Finch pinches win for Surrey over Somerset

Finch pinches win for Surrey over Somerset

Surrey 154-8 (Finch 51, Davey 3-20) beat Somerset 139-6 (Jayawardene 36, Dernbach 3-32) by 15 runs

Surrey released the vice like grip formerly held over them by Somerset, to rekindle their hopes of progressing to the quarter-finals of the Natwest T20 Blast.

The visitors survived a brief bludgeoning at the hands of Aaron Finch to restrict Surrey to a moderate 154-8, but a fine home bowling display, with Jade Dernbach excellent, limited their opponents to a disappointing 139-6

For Somerset, who had beaten The Oval Club in the teams’ four previous meeting in all competitions this season, this was a fourth T20 reverse on the bounce.

Surrey, who ended their own three-game T20 losing streak, jump to third place in a concertinaed south group, with Somerset not entirely out of the equation for a top-four finish despite languishing one off the bottom of the table with three matches to play.

Somerset’s rather brave decision to insert the hosts and, in particular, their gun opening pair, Finch and Jason Roy, cost them only seven runs from the first over – six of those from the blade of the Aussie dasher.

But Surrey’s relatively becalmed start to proceedings was merely a precursor to something altogether more explosive. Finch, who boasts an international strike rate above 150, greeted Lewis Gregory’s introduction into the visitors’ attack with a succession of barnstorming strokes. A sublime four through extra cover off the seamer’s second ball was sandwiched by two massive sixes hit to the leg side.

The next Somerset bowler to try his hand, Josh Davey, fared rather better than his chastened team-mate, having an uncharacteristically subdued Roy caught miscuing to Roelof van der Merwe at mid-off for five.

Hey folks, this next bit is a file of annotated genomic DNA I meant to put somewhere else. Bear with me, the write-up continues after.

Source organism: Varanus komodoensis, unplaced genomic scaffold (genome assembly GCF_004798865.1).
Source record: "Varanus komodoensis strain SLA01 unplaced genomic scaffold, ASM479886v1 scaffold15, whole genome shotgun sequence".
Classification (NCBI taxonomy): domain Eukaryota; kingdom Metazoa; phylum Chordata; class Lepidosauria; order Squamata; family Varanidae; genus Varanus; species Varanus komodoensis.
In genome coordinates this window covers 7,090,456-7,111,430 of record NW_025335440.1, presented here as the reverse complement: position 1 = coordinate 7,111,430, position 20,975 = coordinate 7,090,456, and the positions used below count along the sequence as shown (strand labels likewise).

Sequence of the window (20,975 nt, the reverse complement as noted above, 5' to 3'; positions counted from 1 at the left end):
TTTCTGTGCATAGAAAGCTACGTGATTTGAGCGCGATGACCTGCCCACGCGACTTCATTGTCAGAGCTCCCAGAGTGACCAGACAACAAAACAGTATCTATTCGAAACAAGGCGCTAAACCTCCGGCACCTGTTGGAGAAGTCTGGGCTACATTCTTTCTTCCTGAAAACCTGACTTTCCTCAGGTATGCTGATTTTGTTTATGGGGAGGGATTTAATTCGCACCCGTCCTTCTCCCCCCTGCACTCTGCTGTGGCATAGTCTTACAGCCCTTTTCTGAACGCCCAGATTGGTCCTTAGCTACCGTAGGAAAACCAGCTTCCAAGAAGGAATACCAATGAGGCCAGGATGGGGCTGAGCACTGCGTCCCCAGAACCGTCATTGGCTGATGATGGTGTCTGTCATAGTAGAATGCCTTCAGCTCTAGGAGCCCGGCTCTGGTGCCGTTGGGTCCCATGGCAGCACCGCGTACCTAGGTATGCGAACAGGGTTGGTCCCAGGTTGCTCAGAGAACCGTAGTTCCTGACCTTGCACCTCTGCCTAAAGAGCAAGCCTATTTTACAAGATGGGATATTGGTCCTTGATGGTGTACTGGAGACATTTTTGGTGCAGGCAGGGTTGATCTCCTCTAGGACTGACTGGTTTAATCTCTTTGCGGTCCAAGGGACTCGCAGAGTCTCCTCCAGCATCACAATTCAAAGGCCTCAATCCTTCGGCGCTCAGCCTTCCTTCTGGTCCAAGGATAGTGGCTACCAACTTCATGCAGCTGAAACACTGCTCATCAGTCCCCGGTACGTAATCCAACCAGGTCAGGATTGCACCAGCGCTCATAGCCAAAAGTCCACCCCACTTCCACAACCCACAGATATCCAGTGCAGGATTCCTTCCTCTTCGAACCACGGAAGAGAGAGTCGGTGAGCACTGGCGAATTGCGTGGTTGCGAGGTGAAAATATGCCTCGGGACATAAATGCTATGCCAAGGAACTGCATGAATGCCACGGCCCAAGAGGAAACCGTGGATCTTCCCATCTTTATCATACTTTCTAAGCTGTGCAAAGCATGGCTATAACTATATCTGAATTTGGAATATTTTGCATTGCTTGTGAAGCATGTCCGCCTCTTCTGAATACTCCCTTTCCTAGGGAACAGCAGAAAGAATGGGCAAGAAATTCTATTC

But there was no stopping Finch – yet. Jamie Overton was dispatched first over long on, then through extra cover, before the right-hander opened the face of his bat to steer the bowler through third man for another boundary.

And Finch, with an air of inevitability, brought up his fifty, from just 24 balls, by clubbing left armer Van der Merwe to the long on boundary in the seventh over.

Visiting skipper Jim Allenby’s call to bring Max Waller into his attack inexplicably brought Finch’s fun to an end, however, the leg spinner sending down a googly with his first delivery and knocking back the batsman’s leg stump.

Waller’s second over yielded another wicket, albeit this one the result of a calamitous mix-up that saw Surrey pair Dominic Sibley and Rory Burns stranded at the same end. Television replays decreed that the former had jammed his bat home first, therefore condemning the latter to depart for 11.

Sibley, who struck an unbeaten 74 when these sides last met in T20 action, didn’t make capital on his reprieve, the imposing right hander depositing Scotsman Davey down long on’s throat for a run a ball 20. And when Zafar Ansari carelessly slapped the same bowler to Overton at mid-wicket Surrey had slumped from 68-1 in the eighth, to 104-5 after 13 overs.

A packed, throbbing crowd fleetingly made its own entertainment – poor imitations of the Icelandic handclap that became such a feature of the Euro 2016 football tournament included – while Chris Morris and Sam Curran went about rebuilding a stuttering innings.